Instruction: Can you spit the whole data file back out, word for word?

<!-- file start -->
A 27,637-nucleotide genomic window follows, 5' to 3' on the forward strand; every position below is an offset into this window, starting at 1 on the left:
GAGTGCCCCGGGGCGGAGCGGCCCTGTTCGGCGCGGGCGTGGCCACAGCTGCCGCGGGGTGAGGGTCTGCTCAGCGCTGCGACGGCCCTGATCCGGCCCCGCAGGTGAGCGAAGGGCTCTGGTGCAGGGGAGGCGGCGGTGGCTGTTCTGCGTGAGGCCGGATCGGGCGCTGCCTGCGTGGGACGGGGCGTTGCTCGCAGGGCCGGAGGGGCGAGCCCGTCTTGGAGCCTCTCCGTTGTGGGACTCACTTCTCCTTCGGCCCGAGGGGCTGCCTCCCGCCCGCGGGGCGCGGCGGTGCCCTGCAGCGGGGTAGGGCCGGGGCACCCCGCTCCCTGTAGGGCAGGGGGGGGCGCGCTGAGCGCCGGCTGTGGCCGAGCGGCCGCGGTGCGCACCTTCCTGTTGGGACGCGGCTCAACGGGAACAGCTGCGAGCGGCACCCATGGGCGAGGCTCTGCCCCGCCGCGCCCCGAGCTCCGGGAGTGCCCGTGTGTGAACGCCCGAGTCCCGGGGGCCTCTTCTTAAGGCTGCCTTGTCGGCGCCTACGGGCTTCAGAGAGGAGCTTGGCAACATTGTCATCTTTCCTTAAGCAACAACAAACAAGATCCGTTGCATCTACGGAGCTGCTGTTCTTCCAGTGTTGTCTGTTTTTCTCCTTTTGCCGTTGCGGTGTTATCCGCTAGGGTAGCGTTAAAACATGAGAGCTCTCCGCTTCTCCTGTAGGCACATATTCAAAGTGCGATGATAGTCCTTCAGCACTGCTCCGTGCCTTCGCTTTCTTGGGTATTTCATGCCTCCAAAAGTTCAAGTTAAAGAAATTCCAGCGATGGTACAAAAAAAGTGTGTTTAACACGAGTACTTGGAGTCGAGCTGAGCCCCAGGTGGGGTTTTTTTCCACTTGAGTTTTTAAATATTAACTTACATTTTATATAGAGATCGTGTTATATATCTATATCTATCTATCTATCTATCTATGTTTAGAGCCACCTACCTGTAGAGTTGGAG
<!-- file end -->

A 27,637-nucleotide genomic window follows, 5' to 3' on the forward strand; every position below is an offset into this window, starting at 1 on the left:
GAGTGCCCCGGGGCGGAGCGGCCCTGTTCGGCGCGGGCGTGGCCACAGCTGCCGCGGGGTGAGGGTCTGCTCAGCGCTGCGACGGCCCTGATCCGGCCCCGCAGGTGAGCGAAGGGCTCTGGTGCAGGGGAGGCGGCGGTGGCTGTTCTGCGTGAGGCCGGATCGGGCGCTGCCTGCGTGGGACGGGGCGTTGCTCGCAGGGCCGGAGGGGCGAGCCCGTCTTGGAGCCTCTCCGTTGTGGGACTCACTTCTCCTTCGGCCCGAGGGGCTGCCTCCCGCCCGCGGGGCGCGGCGGTGCCCTGCAGCGGGGTAGGGCCGGGGCACCCCGCTCCCTGTAGGGCAGGGGGGGGCGCGCTGAGCGCCGGCTGTGGCCGAGCGGCCGCGGTGCGCACCTTCCTGTTGGGACGCGGCTCAACGGGAACAGCTGCGAGCGGCACCCATGGGCGAGGCTCTGCCCCGCCGCGCCCCGAGCTCCGGGAGTGCCCGTGTGTGAACGCCCGAGTCCCGGGGGCCTCTTCTTAAGGCTGCCTTGTCGGCGCCTACGGGCTTCAGAGAGGAGCTTGGCAACATTGTCATCTTTCCTTAAGCAACAACAAACAAGATCCGTTGCATCTACGGAGCTGCTGTTCTTCCAGTGTTGTCTGTTTTTCTCCTTTTGCCGTTGCGGTGTTATCCGCTAGGGTAGCGTTAAAACATGAGAGCTCTCCGCTTCTCCTGTAGGCACATATTCAAAGTGCGATGATAGTCCTTCAGCACTGCTCCGTGCCTTCGCTTTCTTGGGTATTTCATGCCTCCAAAAGTTCAAGTTAAAGAAATTCCAGCGATGGTACAAAAAAAGTGTGTTTAACACGAGTACTTGGAGTCGAGCTGAGCCCCAGGTGGGGTTTTTTTCCACTTGAGTTTTTAAATATTAACTTACATTTTATATAGAGATCGTGTTATATATCTATATCTATCTATCTATCTATCTATGTTTAGAGCCACCTACCTGTAGAGTTGGAG